Archive for November, 2010|Monthly archive page

Coal Heritage Trail, West Virginia

I took a drive through a couple of regions of the state, starting with a tour of the Coal Heritage Trail, and then a trip to the New River Gorge region. It’s a beautiful part of the United States, but a state that has fallen off the radar, and to a certain extent, has not recovered from the Great Depression and the decline in American industry over the past 50-60 years.

West Virginia ranks 49th out of the 50 states in income per capita and per household, and the poverty of the state really shows. I counted more mobile homes in one day than in the last 10 years combined, saw plenty of shuttered businesses and abandoned houses, and some aspects of the state do live up to the stereotypes. But that’s far from the entire story.

My first stop was Bluefield, a town on the border with Virginia, which features a notable skyline dating from the 1920’s when it was a boom town; now it’s mostly abandoned and clearly struggling. Just down the road is Bramwell, which is a neatly kept town that featuring the grand houses of millionaires who struck it rich during the boom years of the early 20th century.

Downtown Bluefield, WV

Keystone, WV, with its dominant coal mine

Abandoned house, Kimball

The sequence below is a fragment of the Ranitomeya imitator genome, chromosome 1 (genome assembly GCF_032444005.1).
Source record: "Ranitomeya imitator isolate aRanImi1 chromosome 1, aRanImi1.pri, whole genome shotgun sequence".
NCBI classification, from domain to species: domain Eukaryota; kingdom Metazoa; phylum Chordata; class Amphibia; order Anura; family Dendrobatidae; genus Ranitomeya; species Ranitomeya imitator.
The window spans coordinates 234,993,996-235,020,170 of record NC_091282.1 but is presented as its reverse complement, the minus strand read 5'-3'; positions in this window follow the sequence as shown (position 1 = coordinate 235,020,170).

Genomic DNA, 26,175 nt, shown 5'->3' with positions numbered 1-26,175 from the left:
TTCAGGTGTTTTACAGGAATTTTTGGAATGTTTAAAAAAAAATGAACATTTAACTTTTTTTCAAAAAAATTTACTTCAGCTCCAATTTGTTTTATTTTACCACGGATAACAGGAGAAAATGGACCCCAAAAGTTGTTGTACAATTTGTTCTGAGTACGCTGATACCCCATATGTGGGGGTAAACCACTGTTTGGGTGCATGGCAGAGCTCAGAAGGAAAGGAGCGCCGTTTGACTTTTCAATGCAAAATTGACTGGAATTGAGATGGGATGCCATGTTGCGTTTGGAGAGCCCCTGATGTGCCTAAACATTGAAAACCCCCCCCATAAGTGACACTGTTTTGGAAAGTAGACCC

As for coal mining, it’s pretty much absent. I noticed perhaps a couple of operating mines, most notably in Keystone.

Welch and Mullens are hanging on, but Mullens was devastated recently in the flood of 2001. The area is a parallel America, far removed from the busy cities, an isolated, poor enclave in an isolated, poor state. The communities sprawl along the numerous rivers and streams, and now that the economic base is mostly gone, they have been steadily losing population.

Wyoming Hotel in Mullens, John F. Kennedy took lunch here during his 1960 campaign.

The New River Gorge is the most prominent natural feature of West Virginia, an ancient river that cuts a nearly 1000-foot deep gorge as it winds through the state. The small ghost town (or nearly ghost town) of Thurmond lies at river level, brought to life by the railroad, and doomed as the railroad traffic slowed to a trickle. And a word of warning, the planks on the railroad bridge are dodgy, I nearly fell through, and that would have been the end of shredworld!

New River and the bridge into Thurmond

Thurmond, West Virginia, population 7

Further north, the bridge is spectacular, a magnificent steel arch span completed only in 1977 that shaved the crossing time from 45 minutes to 45 seconds. It’s 876 feet above the river, and an awesome piece of engineering.

New River Gorge Bridge

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